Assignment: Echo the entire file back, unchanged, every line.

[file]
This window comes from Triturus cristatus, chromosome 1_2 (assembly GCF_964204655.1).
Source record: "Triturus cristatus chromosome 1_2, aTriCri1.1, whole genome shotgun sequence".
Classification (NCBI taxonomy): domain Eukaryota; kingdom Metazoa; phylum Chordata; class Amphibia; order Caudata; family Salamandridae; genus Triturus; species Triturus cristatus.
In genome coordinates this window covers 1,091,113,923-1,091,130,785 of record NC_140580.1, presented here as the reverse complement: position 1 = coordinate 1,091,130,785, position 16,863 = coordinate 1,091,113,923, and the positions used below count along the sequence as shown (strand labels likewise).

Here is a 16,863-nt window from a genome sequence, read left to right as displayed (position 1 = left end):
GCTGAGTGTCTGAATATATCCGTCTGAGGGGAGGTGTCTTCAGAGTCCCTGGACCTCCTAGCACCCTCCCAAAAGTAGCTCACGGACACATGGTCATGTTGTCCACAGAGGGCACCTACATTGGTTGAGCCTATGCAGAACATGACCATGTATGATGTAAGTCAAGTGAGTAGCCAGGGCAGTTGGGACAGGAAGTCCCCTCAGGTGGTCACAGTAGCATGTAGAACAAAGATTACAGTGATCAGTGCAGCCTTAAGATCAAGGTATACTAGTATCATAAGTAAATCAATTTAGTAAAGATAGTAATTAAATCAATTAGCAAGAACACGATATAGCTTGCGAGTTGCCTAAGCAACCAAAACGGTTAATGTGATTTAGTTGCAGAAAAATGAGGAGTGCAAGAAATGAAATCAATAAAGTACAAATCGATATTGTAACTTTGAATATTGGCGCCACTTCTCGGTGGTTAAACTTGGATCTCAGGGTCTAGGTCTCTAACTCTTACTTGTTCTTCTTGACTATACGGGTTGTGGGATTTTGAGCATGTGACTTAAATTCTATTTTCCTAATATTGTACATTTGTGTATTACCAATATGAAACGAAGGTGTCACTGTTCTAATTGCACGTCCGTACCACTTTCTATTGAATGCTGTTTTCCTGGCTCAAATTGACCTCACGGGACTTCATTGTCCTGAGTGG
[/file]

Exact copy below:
This window comes from Triturus cristatus, chromosome 1_2 (assembly GCF_964204655.1).
Source record: "Triturus cristatus chromosome 1_2, aTriCri1.1, whole genome shotgun sequence".
Classification (NCBI taxonomy): domain Eukaryota; kingdom Metazoa; phylum Chordata; class Amphibia; order Caudata; family Salamandridae; genus Triturus; species Triturus cristatus.
In genome coordinates this window covers 1,091,113,923-1,091,130,785 of record NC_140580.1, presented here as the reverse complement: position 1 = coordinate 1,091,130,785, position 16,863 = coordinate 1,091,113,923, and the positions used below count along the sequence as shown (strand labels likewise).

Here is a 16,863-nt window from a genome sequence, read left to right as displayed (position 1 = left end):
GCTGAGTGTCTGAATATATCCGTCTGAGGGGAGGTGTCTTCAGAGTCCCTGGACCTCCTAGCACCCTCCCAAAAGTAGCTCACGGACACATGGTCATGTTGTCCACAGAGGGCACCTACATTGGTTGAGCCTATGCAGAACATGACCATGTATGATGTAAGTCAAGTGAGTAGCCAGGGCAGTTGGGACAGGAAGTCCCCTCAGGTGGTCACAGTAGCATGTAGAACAAAGATTACAGTGATCAGTGCAGCCTTAAGATCAAGGTATACTAGTATCATAAGTAAATCAATTTAGTAAAGATAGTAATTAAATCAATTAGCAAGAACACGATATAGCTTGCGAGTTGCCTAAGCAACCAAAACGGTTAATGTGATTTAGTTGCAGAAAAATGAGGAGTGCAAGAAATGAAATCAATAAAGTACAAATCGATATTGTAACTTTGAATATTGGCGCCACTTCTCGGTGGTTAAACTTGGATCTCAGGGTCTAGGTCTCTAACTCTTACTTGTTCTTCTTGACTATACGGGTTGTGGGATTTTGAGCATGTGACTTAAATTCTATTTTCCTAATATTGTACATTTGTGTATTACCAATATGAAACGAAGGTGTCACTGTTCTAATTGCACGTCCGTACCACTTTCTATTGAATGCTGTTTTCCTGGCTCAAATTGACCTCACGGGACTTCATTGTCCTGAGTGG